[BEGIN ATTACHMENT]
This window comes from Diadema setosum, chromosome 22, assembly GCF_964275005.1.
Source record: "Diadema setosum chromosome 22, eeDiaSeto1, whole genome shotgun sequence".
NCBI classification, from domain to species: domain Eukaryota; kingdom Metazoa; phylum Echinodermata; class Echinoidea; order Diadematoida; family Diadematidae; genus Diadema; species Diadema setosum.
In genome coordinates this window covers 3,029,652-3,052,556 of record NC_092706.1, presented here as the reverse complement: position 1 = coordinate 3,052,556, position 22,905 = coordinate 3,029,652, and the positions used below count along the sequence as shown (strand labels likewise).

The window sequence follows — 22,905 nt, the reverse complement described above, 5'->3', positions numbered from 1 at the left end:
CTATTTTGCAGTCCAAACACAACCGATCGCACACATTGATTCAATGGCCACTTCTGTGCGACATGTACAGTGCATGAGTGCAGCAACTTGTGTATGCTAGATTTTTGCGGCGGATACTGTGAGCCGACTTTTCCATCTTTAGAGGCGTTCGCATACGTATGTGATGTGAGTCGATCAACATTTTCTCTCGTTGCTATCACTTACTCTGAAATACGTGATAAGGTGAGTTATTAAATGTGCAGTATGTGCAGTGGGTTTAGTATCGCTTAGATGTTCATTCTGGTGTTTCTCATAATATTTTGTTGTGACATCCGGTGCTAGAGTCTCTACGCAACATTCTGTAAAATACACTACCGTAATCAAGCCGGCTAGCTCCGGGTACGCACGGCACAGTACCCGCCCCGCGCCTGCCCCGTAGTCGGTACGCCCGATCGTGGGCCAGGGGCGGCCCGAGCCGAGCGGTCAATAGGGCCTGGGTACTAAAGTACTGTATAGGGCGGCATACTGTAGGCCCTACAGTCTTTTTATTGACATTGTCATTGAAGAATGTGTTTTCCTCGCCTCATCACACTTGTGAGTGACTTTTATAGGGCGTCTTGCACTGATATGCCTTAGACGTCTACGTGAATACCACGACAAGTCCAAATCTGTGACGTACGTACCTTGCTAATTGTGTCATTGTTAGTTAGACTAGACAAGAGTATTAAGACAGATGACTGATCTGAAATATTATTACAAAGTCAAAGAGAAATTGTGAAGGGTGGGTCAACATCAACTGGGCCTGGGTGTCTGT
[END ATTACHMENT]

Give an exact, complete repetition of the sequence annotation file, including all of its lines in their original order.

This window comes from Diadema setosum, chromosome 22, assembly GCF_964275005.1.
Source record: "Diadema setosum chromosome 22, eeDiaSeto1, whole genome shotgun sequence".
NCBI classification, from domain to species: domain Eukaryota; kingdom Metazoa; phylum Echinodermata; class Echinoidea; order Diadematoida; family Diadematidae; genus Diadema; species Diadema setosum.
In genome coordinates this window covers 3,029,652-3,052,556 of record NC_092706.1, presented here as the reverse complement: position 1 = coordinate 3,052,556, position 22,905 = coordinate 3,029,652, and the positions used below count along the sequence as shown (strand labels likewise).

The window sequence follows — 22,905 nt, the reverse complement described above, 5'->3', positions numbered from 1 at the left end:
CTATTTTGCAGTCCAAACACAACCGATCGCACACATTGATTCAATGGCCACTTCTGTGCGACATGTACAGTGCATGAGTGCAGCAACTTGTGTATGCTAGATTTTTGCGGCGGATACTGTGAGCCGACTTTTCCATCTTTAGAGGCGTTCGCATACGTATGTGATGTGAGTCGATCAACATTTTCTCTCGTTGCTATCACTTACTCTGAAATACGTGATAAGGTGAGTTATTAAATGTGCAGTATGTGCAGTGGGTTTAGTATCGCTTAGATGTTCATTCTGGTGTTTCTCATAATATTTTGTTGTGACATCCGGTGCTAGAGTCTCTACGCAACATTCTGTAAAATACACTACCGTAATCAAGCCGGCTAGCTCCGGGTACGCACGGCACAGTACCCGCCCCGCGCCTGCCCCGTAGTCGGTACGCCCGATCGTGGGCCAGGGGCGGCCCGAGCCGAGCGGTCAATAGGGCCTGGGTACTAAAGTACTGTATAGGGCGGCATACTGTAGGCCCTACAGTCTTTTTATTGACATTGTCATTGAAGAATGTGTTTTCCTCGCCTCATCACACTTGTGAGTGACTTTTATAGGGCGTCTTGCACTGATATGCCTTAGACGTCTACGTGAATACCACGACAAGTCCAAATCTGTGACGTACGTACCTTGCTAATTGTGTCATTGTTAGTTAGACTAGACAAGAGTATTAAGACAGATGACTGATCTGAAATATTATTACAAAGTCAAAGAGAAATTGTGAAGGGTGGGTCAACATCAACTGGGCCTGGGTGTCTGT